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  • Joe McGonagle
    From the NG s ... From: Do Wah Ditty Newsgroups: alt.alien.research,alt.ufo.reports,uk.rec.ufo Sent: Monday, February 04, 2002 4:57 PM
    Message 1 of 1 , Feb 4, 2002
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      From the NG's
      ----- Original Message -----
      From: "Do Wah Ditty" <DoWahDitty@...>
      Newsgroups: alt.alien.research,alt.ufo.reports,uk.rec.ufo
      Sent: Monday, February 04, 2002 4:57 PM
      Subject: Scientists study black holes created in laboratory.


      Scientists study black holes created in laboratory
      Copyright © 2002
      United Press International


      By MIKE MARTIN, United Press International

      ST. LOUIS (February 2, 2002 4:45 p.m. EST) - Lab-generated "dumb
      holes" -
      the acoustic, or sound wave analogs of black holes - may provide
      important
      experimental evidence for quantum gravity, a theory that unifies
      atomic and
      gravitational forces.
      Black holes have massive, ultra-dense collapsed stars at their
      centers. The
      gravitational force surrounding the star is so strong that
      nothing - not
      even light - can escape. The point of no return for light
      entering a black
      hole, the point at which it is too close to escape the
      gravitational pull,
      is called the "event horizon."

      Dumb holes arise when fluids flowing faster than the speed of
      sound form
      regions that trap sound waves. They too have a surface of no
      return - the
      "acoustic horizon". While black holes remain interstellar
      objects,
      researchers can create dumb holes in a laboratory.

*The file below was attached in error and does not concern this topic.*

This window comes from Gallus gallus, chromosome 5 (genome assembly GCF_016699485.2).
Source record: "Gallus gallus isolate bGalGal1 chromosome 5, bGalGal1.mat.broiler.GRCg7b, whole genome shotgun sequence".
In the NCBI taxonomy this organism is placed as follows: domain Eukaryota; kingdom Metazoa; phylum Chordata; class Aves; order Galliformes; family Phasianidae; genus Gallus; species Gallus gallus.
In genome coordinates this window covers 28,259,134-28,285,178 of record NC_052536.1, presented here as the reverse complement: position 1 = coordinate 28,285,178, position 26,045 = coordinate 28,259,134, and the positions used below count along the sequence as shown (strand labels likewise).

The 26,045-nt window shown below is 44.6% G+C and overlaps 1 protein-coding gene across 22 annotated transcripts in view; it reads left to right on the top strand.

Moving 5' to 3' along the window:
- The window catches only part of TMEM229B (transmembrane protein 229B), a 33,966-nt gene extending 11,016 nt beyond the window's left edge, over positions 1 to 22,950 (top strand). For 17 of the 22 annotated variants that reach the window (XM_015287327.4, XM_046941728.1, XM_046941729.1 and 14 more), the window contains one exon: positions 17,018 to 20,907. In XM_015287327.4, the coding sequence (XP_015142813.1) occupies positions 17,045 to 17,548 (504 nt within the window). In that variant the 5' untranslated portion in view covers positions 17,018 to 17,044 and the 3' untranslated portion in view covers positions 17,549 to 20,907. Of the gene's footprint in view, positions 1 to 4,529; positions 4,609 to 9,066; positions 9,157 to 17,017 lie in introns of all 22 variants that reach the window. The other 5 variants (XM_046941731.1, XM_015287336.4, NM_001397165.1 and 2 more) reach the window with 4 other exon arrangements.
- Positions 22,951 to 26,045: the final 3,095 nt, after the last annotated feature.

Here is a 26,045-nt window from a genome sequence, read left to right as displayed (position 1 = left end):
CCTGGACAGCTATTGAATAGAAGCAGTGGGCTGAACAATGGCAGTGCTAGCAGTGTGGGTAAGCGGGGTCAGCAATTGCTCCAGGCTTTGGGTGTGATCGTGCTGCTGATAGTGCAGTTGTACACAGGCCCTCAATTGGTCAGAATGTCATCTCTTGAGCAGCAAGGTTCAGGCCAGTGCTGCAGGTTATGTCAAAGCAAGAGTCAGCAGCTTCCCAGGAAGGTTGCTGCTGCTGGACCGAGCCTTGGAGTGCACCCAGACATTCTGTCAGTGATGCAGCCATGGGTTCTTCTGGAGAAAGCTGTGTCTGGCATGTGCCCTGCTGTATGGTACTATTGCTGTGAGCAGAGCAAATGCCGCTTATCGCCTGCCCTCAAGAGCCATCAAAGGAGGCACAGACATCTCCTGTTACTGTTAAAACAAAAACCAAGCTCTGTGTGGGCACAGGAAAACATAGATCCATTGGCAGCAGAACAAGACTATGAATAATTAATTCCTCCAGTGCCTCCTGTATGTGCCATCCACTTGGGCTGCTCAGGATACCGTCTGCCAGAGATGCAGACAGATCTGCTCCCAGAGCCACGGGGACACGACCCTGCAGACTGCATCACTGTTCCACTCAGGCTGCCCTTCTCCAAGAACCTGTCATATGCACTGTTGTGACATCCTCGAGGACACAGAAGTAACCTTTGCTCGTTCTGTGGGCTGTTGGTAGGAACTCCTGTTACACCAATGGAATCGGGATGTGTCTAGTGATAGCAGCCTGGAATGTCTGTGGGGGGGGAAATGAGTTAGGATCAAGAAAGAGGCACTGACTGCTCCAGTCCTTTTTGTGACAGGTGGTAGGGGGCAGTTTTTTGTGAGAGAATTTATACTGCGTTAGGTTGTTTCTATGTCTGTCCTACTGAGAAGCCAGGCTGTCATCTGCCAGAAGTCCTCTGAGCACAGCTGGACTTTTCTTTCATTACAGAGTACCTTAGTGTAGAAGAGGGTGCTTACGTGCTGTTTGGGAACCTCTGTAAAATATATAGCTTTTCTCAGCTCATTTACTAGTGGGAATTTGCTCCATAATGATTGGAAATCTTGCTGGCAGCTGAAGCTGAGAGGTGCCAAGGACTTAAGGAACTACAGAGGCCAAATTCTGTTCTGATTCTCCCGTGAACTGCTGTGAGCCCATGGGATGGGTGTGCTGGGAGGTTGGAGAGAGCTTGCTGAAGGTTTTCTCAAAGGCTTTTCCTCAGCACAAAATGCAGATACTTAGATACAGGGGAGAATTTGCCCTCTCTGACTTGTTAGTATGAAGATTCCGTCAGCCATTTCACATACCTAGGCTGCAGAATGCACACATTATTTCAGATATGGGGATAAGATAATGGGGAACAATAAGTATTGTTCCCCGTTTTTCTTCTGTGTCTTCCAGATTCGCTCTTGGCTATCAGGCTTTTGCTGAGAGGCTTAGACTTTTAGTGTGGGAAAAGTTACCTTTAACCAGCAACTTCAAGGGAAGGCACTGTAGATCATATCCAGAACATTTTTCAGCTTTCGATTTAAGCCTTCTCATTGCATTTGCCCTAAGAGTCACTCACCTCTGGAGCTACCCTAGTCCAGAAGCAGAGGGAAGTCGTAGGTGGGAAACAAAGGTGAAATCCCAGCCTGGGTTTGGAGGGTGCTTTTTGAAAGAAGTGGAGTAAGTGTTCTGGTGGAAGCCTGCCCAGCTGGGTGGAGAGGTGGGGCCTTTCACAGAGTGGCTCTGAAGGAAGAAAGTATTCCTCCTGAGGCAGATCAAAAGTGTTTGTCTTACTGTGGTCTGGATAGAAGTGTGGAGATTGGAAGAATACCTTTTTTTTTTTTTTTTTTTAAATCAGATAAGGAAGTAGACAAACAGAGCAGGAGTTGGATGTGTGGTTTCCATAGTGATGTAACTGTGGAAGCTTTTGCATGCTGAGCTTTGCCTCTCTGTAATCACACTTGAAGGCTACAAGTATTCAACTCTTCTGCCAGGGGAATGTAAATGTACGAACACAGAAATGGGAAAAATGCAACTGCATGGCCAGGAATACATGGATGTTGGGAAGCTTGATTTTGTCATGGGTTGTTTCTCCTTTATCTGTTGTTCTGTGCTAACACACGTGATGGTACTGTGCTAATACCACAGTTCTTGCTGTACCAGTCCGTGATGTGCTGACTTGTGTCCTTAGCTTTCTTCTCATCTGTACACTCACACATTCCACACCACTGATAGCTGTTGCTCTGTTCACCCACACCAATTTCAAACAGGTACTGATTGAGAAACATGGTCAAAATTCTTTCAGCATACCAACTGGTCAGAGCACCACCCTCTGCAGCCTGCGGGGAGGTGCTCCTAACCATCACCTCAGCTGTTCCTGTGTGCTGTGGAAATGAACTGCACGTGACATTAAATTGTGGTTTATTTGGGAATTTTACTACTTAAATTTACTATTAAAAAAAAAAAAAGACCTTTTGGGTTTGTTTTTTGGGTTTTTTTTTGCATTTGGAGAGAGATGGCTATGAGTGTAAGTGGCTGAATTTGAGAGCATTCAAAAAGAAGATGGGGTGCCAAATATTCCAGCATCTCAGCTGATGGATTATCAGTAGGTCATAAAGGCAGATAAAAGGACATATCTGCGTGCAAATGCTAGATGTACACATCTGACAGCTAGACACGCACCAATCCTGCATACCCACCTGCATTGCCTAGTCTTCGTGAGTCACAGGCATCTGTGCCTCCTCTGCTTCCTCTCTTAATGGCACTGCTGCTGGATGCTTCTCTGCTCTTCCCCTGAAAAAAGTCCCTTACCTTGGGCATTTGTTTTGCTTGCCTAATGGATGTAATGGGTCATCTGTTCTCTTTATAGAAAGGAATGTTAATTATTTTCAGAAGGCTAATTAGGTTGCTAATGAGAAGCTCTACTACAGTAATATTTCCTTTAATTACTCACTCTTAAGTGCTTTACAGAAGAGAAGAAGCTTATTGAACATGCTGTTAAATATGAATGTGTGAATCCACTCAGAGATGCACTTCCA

"By reproducing the most important qualities of black holes in a
      fluid
      system, some of the predictions of quantum gravity can be tested
      and some
      paradoxes of the theory understood," University of Maryland
      physicist
      Stefano Liberati told United Press International from College
      Park,Md. The
      chief paradox is so-called "Hawking radiation."

      In a discovery that stunned the scientific community, renowned
      physicist
      Stephen Hawking found that black holes slowly evaporate by
      emitting, or
      radiating, quantum particles. "Hawking radiation" presented a
      puzzle: how
      can certain kinds of sub-atomic particles somehow escape the
      inescapably
      strong gravitational fields that trap even light.

      "In a black hole, Hawking radiation is a process where the
      gravity near the
      event horizon pulls apart particle-antiparticle pairs that exist
      in a
      deep-space vacuum," Liberati said. The black hole captures one of
      the
      partners while the other escapes to freedom, making it appear as
      though the
      black hole is radiating particles.

      Researchers have long hoped Hawking radiation would yield clues
      about the
      quantum forces that hold atoms together and the gravitational
      forces that
      guide planets and collapse stars.

      "We are interested in black hole analogues because we would like